Thanks to the overabundance of found footage films, the moment Project Almanac was announced, first-time feature writer Andrew Stark was hit with one serious uphill battle. When you’re one shaky cam movie of many, you’ve got a lot to prove, but Stark and co-writer Jason Pagan were determined to make a standout by providing credible reasons for the characters to be filming and also highlighting the fact that time travel isn’t a defined concept. The kids in the movie are only first putting the pieces together and figuring out the rules, and Stark wants you to do enjoy doing that right along with them.
While on the Project Almanac set back in July of 2013, we got the chance to get the details on the process of bringing the time travel scenario to screen straight from Stark. Catch what he told us about penning the script on spec, maintaining a degree of time travel logic, a connection to Back to the Future and much more after the jump. Project Almanac hits theaters on January 30th.
ANDREW STARK: Yes.
So where did you come up with the whole thing from?
STARK: Someone was telling us a story about one of the largest photo libraries in the world and the insane requests that they get for pictures of Joan of Arc, pictures of Jesus, just things that are literally historically impossible to have photographs of and it made us think about what would be interesting about being able to go back in time and bring a video camera with you and see what things really looked like. And then we wrote this section in the middle where the kids were building the machine itself and learning to use it and testing it, and it actually was the most interesting section of the movie and so we sort of were like, let’s go back in history some other time. Let’s just actually play with the time machine all through the movie and watch kids try to get back further and further and further, and do more damage in their life and treat time travel as more of a super power than just a place to go to like other movies have. And then shoot the whole thing with a video camera.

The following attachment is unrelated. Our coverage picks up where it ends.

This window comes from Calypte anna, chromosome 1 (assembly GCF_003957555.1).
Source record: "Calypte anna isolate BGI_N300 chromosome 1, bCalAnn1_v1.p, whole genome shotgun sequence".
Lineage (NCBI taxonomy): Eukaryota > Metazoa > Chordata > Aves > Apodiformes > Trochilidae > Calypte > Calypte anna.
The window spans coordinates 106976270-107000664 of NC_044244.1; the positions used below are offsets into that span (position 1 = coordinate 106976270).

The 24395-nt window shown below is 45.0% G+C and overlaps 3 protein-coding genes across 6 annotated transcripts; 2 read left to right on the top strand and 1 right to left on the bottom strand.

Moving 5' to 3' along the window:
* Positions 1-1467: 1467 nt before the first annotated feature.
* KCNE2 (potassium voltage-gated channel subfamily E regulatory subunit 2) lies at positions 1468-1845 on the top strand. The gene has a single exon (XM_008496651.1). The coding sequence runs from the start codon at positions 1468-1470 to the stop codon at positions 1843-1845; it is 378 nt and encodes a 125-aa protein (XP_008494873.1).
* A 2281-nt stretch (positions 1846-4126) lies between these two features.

How much are you thinking about the found footage element when you’re writing?
STARK: Constantly. Constantly. You’re constantly trying to figure out, why is the camera turned on in this scene, and having a credible reason for it. And it’s a very difficult thing because we didn’t want to bend over backwards and unveil a character who suddenly is like, ‘I’m filming everything because I just film everything now.’ You need to believe that and in some movies I think it’s worked very, very well, and I think it works well once so we didn’t feel like we could do it again. We wanted to try and create a sense that these were moments that would credibly be captured because something special was happening and somebody was turning something on or make you believe in the character enough that they would actually just want to capture this moment in their everyday life. So, it’s a little bit more, I think, ambitious in that way, but as opposed to just like, ‘This event has happened and we’re covering everything because of security purposes now,’ it was just like these are kids, they’re doing something amazing and hopefully everybody believes that, in this moment, they would turn a camera on because something awesome is happening in their lives.
Were you putting camera cues in your script?
STARK: Not really … when something in the story was important, we called it out and just sort of let that be somebody else’s problem.
When you first did the script you said it went back to the 1800s, so how has it developed over the years?